In the present invention, the communication devices establish communication links either directly or indirectly to the persistent communication environment 60 using any applicable communication method or protocol such as, but not limited to, TCP/IP, RS-232, Bisync, wireless, infrared, RF, microwave, etc. which can be used to transmit communications based on a variety of access methods that permits each device to interact with the repository in a common fashion regardless of the communication protocol used or the repository implementation.
A generalized abstraction of the present system is illustrated in the diagram of
An exemplary communication flow associated with the present invention is illustrated in
The present invention can be analogized to a private permanent whiteboard that is accessible only by a small set of subscribers (typically two), all of whom can modify the contents of the whiteboard. When one subscriber wishes to contact another available subscriber (a “buddy”), an alert is sent to the second subscriber (as in the current IM applications). Upon answering the alert, the instant URL is visible to the second subscriber (it was already visible to the first subscriber when the alert was sent). In one exemplary implementation, a persistent communications session may contain one to three (3) frames as shown in
An exemplary method associated with the present invention is illustrated in the flow diagram of
In the present invention, when a user logs into the persistent communications server their buddies are all notified (just like in current IM services). When a user invokes a communication session or channel, the other user (the buddy) is notified, and if new content is added the communication channel's window appears on the buddy's desktop (just like having an IM session window appear on the desktop). Thus, the application would look like IM to an observer. However, the permanence of a Buddy URL allows additional capabilities, e.g., being able to retrieve earlier messages from another location even if an earlier session is still active (messages that might otherwise be missed. Moreover, as explained below, other software tools can be added to Buddy URLs.
While the present invention has been described with reference to preferred and exemplary embodiments, it will be understood by those of ordinary skill in the art that various changes may be made and equivalents may be substituted for elements thereof without departing from the scope of the invention. In addition, many modifications may be made to adapt a particular situation or material to the teachings of the invention without departing from the scope thereof. Therefore, it is intended that the invention not be limited to the particular embodiment disclosed, but that the invention will include all embodiments falling within the scopes of the appended claims. For example, enhancements to the present invention such as by incorporating text to speech applications such as those that can access webpages via phone, allows IMs to be received from any telephone or any internet enabled appliance (PCs, PDAs, etc), and allows voice, email, and attachments to be accessible through a IM client. Additionally, the chat space could provide inline sequencing of all messages, i.e., voice mail, email, and IMs organized by sender's time.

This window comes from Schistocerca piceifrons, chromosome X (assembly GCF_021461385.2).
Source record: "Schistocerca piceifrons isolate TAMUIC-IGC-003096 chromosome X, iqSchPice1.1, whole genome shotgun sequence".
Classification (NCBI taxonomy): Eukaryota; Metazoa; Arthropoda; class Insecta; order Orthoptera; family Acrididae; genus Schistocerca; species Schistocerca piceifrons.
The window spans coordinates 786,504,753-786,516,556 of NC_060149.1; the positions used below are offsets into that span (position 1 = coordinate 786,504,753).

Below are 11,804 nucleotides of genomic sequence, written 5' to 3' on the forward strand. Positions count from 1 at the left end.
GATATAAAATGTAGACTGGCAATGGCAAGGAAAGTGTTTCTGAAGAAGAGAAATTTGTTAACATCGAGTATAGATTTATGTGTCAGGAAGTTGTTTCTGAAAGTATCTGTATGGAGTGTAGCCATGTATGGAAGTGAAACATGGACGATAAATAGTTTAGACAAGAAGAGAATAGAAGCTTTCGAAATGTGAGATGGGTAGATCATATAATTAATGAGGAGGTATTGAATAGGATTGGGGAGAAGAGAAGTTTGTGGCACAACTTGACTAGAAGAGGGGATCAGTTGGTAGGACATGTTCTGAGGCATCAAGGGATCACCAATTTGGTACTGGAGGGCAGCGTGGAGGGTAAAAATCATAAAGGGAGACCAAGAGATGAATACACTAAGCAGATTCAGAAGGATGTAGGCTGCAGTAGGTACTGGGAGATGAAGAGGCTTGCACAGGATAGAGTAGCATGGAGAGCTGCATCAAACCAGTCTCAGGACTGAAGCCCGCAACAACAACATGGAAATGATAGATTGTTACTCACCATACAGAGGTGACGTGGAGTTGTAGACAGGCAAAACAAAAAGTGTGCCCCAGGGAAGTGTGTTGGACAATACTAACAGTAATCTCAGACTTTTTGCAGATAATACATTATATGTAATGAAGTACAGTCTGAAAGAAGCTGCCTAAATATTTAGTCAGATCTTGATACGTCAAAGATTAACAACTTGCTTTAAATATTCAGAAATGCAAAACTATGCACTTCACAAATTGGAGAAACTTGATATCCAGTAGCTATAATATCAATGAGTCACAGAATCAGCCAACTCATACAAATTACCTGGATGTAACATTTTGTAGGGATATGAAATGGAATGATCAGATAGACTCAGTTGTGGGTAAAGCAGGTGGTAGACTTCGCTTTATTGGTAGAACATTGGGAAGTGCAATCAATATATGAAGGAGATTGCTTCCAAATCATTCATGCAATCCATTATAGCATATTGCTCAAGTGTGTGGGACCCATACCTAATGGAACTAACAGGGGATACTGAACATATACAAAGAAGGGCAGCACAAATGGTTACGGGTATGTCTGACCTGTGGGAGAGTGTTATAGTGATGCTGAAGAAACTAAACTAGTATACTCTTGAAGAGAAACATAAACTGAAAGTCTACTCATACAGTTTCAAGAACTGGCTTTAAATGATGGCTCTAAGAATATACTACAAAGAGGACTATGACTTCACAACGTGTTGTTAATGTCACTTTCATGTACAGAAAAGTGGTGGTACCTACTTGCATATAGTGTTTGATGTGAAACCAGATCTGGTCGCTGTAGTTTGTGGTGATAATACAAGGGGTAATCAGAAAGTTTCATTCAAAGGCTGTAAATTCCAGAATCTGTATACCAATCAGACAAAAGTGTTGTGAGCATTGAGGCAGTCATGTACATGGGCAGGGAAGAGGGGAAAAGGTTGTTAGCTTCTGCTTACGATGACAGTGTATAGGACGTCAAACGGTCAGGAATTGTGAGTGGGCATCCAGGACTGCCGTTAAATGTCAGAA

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|U.S. Classification||709/204, 709/227, 370/431, 370/352, 709/228|
|Cooperative Classification||H04L51/02, H04L51/046, Y10S707/99931, Y10S707/99933|
|European Classification||H04L51/04, H04L12/58B|
|Nov 4, 2010||AS||Assignment|
Owner name: AT&T PROPERTIES, LLC, NEVADA
Free format text: ASSIGNMENT OF ASSIGNORS INTEREST;ASSIGNOR:AT&T CORP.;REEL/FRAME:025916/0470
Effective date: 20101104
|Nov 16, 2010||AS||Assignment|
Owner name: AT&T INTELLECTUAL PROPERTY II, L.P., NEVADA
Free format text: ASSIGNMENT OF ASSIGNORS INTEREST;ASSIGNOR:AT&T PROPERTIES, LLC;REEL/FRAME:025369/0367
Effective date: 20101104
Owner name: AT&T PROPERTIES, LLC, NEVADA
Free format text: ASSIGNMENT OF ASSIGNORS INTEREST;ASSIGNOR:AT&T CORP.;REEL/FRAME:025964/0801
Effective date: 20101104
|Dec 10, 2010||AS||Assignment|
Owner name: AT&T CORP., NEW YORK
Free format text: ASSIGNMENT OF ASSIGNORS INTEREST;ASSIGNORS:GREENSPAN, STEVEN LLOYD;NARDI, BONNIE A.;WHITTAKER, STEPHEN;SIGNING DATES FROM 20020219 TO 20020311;REEL/FRAME:025490/0041
|Feb 13, 2011||AS||Assignment|
Owner name: TAO TECHNOLOGIES, LLC, DELAWARE
Free format text: ASSIGNMENT OF ASSIGNORS INTEREST;ASSIGNOR:AT&T INTELLECTUAL PROPERTY II, L.P.;REEL/FRAME:025799/0972
Effective date: 20101217
|Oct 4, 2012||FPAY||Fee payment|
Year of fee payment: 4